Paper No. JAWRA-09-0111-P of the Journal of the American Water Resources Association (JAWRA). Discussions are open until six months from print publication.
Tracking Cholera in Coastal Regions Using Satellite Observations1
Article first published online: 11 JUN 2010
© 2010 American Water Resources Association
JAWRA Journal of the American Water Resources Association
Volume 46, Issue 4, pages 651–662, August 2010
How to Cite
Jutla, A. S., Akanda, A. S. and Islam, S. (2010), Tracking Cholera in Coastal Regions Using Satellite Observations. JAWRA Journal of the American Water Resources Association, 46: 651–662. doi: 10.1111/j.1752-1688.2010.00448.x
- Issue published online: 26 JUL 2010
- Article first published online: 11 JUN 2010
- Received July 22, 2009; accepted April 19, 2010.
- surface water hydrology;
- remote sensing;
- aquatic ecology;
Jutla, Antarpreet S., Ali S. Akanda, and Shafiqul Islam, 2010. Tracking Cholera in Coastal Regions Using Satellite Observations. Journal of the American Water Resources Association (JAWRA) 46(4): 651-662. DOI: 10.1111/j.1752-1688.2010.00448.x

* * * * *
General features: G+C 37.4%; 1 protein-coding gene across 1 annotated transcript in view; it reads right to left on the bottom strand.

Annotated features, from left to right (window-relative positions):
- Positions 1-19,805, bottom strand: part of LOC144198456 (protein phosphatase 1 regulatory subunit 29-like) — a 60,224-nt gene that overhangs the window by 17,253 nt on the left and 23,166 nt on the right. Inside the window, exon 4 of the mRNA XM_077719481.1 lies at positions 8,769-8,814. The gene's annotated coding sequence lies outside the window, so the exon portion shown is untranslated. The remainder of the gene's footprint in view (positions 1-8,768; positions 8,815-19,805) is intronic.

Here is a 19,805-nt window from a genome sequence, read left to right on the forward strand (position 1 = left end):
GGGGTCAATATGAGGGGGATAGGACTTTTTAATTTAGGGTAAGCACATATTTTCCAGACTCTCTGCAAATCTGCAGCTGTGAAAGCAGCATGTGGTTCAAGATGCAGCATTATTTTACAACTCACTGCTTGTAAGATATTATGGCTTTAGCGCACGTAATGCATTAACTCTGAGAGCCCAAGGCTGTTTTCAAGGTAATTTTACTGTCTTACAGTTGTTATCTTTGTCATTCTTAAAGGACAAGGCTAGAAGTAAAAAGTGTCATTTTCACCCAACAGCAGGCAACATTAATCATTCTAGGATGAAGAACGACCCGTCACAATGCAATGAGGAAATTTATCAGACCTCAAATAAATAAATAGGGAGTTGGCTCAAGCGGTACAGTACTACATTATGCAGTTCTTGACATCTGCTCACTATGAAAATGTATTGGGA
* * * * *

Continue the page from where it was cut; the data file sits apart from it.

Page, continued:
Abstract: Cholera remains a significant health threat across the globe. The pattern and magnitude of the seven global pandemics suggest that cholera outbreaks primarily originate in coastal regions and then spread inland through secondary means. Cholera bacteria show strong association with plankton abundance in coastal ecosystems. This review study investigates the relationship(s) between cholera incidence and coastal processes and explores utility of using remote sensing data to track coastal plankton blooms, using chlorophyll as a surrogate variable for plankton abundance, and subsequent cholera outbreaks. Most studies over the last several decades have primarily focused on the microbiological and epidemiological understanding of cholera outbreaks. Accurate identification and mechanistic understanding of large scale climatic, geophysical, and oceanic processes governing cholera-chlorophyll relationship is important for developing cholera prediction models. Development of a holistic understanding of these processes requires long and reliable chlorophyll datasets, which are beginning to be available through satellites. We have presented a schematic pathway and a modeling framework that relate cholera with various hydroclimatic and oceanic variables for understanding disease dynamics using the latest advances in remote sensing. Satellite data, with its unprecedented spatial and temporal coverage, have potentials to monitor coastal processes and track cholera outbreaks in endemic regions.